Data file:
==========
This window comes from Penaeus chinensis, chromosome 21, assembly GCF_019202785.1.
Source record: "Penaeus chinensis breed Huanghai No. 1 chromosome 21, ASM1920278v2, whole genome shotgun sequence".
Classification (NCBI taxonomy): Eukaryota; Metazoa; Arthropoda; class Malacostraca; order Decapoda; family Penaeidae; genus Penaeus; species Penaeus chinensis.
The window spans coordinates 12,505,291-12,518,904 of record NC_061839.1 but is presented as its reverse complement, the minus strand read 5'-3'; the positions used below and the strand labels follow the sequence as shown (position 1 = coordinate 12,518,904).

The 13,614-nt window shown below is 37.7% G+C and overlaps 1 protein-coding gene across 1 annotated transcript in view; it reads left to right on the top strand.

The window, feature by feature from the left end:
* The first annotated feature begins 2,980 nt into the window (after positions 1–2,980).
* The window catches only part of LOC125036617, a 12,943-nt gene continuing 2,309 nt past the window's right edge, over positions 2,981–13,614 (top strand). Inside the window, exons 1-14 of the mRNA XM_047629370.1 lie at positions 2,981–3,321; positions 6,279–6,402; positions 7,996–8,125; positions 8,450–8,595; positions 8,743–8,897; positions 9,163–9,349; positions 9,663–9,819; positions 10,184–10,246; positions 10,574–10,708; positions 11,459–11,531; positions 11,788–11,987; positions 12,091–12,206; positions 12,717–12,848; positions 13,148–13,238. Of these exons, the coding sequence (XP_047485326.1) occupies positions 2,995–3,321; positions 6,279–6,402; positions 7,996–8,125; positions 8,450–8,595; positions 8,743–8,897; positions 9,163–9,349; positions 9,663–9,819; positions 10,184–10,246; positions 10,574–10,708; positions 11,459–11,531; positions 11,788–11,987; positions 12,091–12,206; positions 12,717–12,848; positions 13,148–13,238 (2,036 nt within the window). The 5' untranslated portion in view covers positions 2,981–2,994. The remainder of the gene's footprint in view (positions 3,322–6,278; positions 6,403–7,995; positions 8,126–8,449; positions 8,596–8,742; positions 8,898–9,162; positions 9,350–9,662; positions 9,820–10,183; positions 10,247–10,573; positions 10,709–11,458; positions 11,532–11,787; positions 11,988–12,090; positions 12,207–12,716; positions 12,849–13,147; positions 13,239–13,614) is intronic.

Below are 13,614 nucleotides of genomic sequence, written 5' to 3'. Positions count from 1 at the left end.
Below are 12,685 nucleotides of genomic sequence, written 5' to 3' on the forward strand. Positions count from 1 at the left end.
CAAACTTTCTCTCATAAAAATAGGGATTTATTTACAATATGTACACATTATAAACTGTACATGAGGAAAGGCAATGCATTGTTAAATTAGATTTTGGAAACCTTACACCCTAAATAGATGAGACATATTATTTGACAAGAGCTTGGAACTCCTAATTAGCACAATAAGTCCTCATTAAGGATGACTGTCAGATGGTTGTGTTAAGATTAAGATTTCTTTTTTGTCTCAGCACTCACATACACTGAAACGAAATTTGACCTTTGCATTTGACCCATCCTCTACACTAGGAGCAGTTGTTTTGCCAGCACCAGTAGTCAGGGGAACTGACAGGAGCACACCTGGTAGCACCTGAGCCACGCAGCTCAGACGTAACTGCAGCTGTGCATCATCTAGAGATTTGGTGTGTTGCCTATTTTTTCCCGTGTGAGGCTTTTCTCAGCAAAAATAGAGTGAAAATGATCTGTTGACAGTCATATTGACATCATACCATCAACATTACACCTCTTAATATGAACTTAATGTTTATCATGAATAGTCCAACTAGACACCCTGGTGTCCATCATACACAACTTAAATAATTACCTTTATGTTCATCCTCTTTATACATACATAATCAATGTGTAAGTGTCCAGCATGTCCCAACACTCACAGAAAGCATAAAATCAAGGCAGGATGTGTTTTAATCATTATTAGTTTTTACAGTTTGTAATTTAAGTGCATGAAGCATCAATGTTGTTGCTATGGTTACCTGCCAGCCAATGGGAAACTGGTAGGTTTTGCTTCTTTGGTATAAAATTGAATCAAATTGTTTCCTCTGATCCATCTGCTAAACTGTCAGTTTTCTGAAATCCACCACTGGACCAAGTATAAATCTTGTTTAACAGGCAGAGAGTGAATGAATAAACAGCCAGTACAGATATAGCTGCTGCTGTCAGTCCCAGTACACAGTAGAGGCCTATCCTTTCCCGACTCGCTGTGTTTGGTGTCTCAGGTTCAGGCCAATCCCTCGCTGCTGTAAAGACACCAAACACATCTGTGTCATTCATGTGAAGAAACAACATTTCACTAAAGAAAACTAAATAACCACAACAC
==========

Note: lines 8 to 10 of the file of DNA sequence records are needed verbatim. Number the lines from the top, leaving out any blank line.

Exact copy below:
* The window catches only part of LOC125036617, a 12,943-nt gene continuing 2,309 nt past the window's right edge, over positions 2,981–13,614 (top strand). Inside the window, exons 1-14 of the mRNA XM_047629370.1 lie at positions 2,981–3,321; positions 6,279–6,402; positions 7,996–8,125; positions 8,450–8,595; positions 8,743–8,897; positions 9,163–9,349; positions 9,663–9,819; positions 10,184–10,246; positions 10,574–10,708; positions 11,459–11,531; positions 11,788–11,987; positions 12,091–12,206; positions 12,717–12,848; positions 13,148–13,238. Of these exons, the coding sequence (XP_047485326.1) occupies positions 2,995–3,321; positions 6,279–6,402; positions 7,996–8,125; positions 8,450–8,595; positions 8,743–8,897; positions 9,163–9,349; positions 9,663–9,819; positions 10,184–10,246; positions 10,574–10,708; positions 11,459–11,531; positions 11,788–11,987; positions 12,091–12,206; positions 12,717–12,848; positions 13,148–13,238 (2,036 nt within the window). The 5' untranslated portion in view covers positions 2,981–2,994. The remainder of the gene's footprint in view (positions 3,322–6,278; positions 6,403–7,995; positions 8,126–8,449; positions 8,596–8,742; positions 8,898–9,162; positions 9,350–9,662; positions 9,820–10,183; positions 10,247–10,573; positions 10,709–11,458; positions 11,532–11,787; positions 11,988–12,090; positions 12,207–12,716; positions 12,849–13,147; positions 13,239–13,614) is intronic.

Below are 13,614 nucleotides of genomic sequence, written 5' to 3'. Positions count from 1 at the left end.
Below are 12,685 nucleotides of genomic sequence, written 5' to 3' on the forward strand. Positions count from 1 at the left end.